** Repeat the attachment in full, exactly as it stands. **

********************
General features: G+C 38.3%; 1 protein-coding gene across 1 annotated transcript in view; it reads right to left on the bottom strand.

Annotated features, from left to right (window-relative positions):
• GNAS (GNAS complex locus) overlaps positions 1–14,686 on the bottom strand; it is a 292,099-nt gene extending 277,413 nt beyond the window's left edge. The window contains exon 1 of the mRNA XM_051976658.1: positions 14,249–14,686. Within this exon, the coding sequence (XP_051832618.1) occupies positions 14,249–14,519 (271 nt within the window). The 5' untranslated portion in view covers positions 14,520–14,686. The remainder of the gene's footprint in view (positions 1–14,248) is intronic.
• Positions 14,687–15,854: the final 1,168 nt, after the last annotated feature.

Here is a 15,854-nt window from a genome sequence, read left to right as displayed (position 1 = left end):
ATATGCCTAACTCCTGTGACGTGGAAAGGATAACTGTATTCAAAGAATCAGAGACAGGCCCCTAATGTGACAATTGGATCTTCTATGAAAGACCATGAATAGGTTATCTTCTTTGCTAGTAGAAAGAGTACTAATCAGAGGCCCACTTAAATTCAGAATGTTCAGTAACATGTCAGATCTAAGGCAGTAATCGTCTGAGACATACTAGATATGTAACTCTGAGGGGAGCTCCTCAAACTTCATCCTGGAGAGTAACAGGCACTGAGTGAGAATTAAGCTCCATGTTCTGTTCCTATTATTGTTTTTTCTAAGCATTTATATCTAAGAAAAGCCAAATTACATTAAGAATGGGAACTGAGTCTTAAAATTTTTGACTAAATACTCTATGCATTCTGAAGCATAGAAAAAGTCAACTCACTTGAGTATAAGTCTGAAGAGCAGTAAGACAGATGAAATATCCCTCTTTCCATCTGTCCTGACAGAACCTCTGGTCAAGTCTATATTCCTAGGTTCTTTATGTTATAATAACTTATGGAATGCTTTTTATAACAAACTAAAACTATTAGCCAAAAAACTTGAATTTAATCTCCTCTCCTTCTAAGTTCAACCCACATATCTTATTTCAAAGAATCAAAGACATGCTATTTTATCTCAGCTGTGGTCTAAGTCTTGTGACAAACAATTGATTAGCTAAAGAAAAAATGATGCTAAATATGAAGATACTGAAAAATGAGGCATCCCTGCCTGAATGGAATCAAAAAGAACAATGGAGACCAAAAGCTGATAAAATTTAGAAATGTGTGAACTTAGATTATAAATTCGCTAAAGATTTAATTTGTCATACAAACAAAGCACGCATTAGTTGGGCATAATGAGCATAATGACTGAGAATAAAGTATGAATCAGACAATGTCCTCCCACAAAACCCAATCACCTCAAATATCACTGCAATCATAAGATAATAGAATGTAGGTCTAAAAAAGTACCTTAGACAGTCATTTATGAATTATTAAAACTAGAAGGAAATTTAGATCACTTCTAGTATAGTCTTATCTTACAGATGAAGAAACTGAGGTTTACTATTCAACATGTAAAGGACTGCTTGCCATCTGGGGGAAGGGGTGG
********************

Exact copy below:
General features: G+C 38.3%; 1 protein-coding gene across 1 annotated transcript in view; it reads right to left on the bottom strand.

Annotated features, from left to right (window-relative positions):
• GNAS (GNAS complex locus) overlaps positions 1–14,686 on the bottom strand; it is a 292,099-nt gene extending 277,413 nt beyond the window's left edge. The window contains exon 1 of the mRNA XM_051976658.1: positions 14,249–14,686. Within this exon, the coding sequence (XP_051832618.1) occupies positions 14,249–14,519 (271 nt within the window). The 5' untranslated portion in view covers positions 14,520–14,686. The remainder of the gene's footprint in view (positions 1–14,248) is intronic.
• Positions 14,687–15,854: the final 1,168 nt, after the last annotated feature.

Here is a 15,854-nt window from a genome sequence, read left to right as displayed (position 1 = left end):
ATATGCCTAACTCCTGTGACGTGGAAAGGATAACTGTATTCAAAGAATCAGAGACAGGCCCCTAATGTGACAATTGGATCTTCTATGAAAGACCATGAATAGGTTATCTTCTTTGCTAGTAGAAAGAGTACTAATCAGAGGCCCACTTAAATTCAGAATGTTCAGTAACATGTCAGATCTAAGGCAGTAATCGTCTGAGACATACTAGATATGTAACTCTGAGGGGAGCTCCTCAAACTTCATCCTGGAGAGTAACAGGCACTGAGTGAGAATTAAGCTCCATGTTCTGTTCCTATTATTGTTTTTTCTAAGCATTTATATCTAAGAAAAGCCAAATTACATTAAGAATGGGAACTGAGTCTTAAAATTTTTGACTAAATACTCTATGCATTCTGAAGCATAGAAAAAGTCAACTCACTTGAGTATAAGTCTGAAGAGCAGTAAGACAGATGAAATATCCCTCTTTCCATCTGTCCTGACAGAACCTCTGGTCAAGTCTATATTCCTAGGTTCTTTATGTTATAATAACTTATGGAATGCTTTTTATAACAAACTAAAACTATTAGCCAAAAAACTTGAATTTAATCTCCTCTCCTTCTAAGTTCAACCCACATATCTTATTTCAAAGAATCAAAGACATGCTATTTTATCTCAGCTGTGGTCTAAGTCTTGTGACAAACAATTGATTAGCTAAAGAAAAAATGATGCTAAATATGAAGATACTGAAAAATGAGGCATCCCTGCCTGAATGGAATCAAAAAGAACAATGGAGACCAAAAGCTGATAAAATTTAGAAATGTGTGAACTTAGATTATAAATTCGCTAAAGATTTAATTTGTCATACAAACAAAGCACGCATTAGTTGGGCATAATGAGCATAATGACTGAGAATAAAGTATGAATCAGACAATGTCCTCCCACAAAACCCAATCACCTCAAATATCACTGCAATCATAAGATAATAGAATGTAGGTCTAAAAAAGTACCTTAGACAGTCATTTATGAATTATTAAAACTAGAAGGAAATTTAGATCACTTCTAGTATAGTCTTATCTTACAGATGAAGAAACTGAGGTTTACTATTCAACATGTAAAGGACTGCTTGCCATCTGGGGGAAGGGGTGG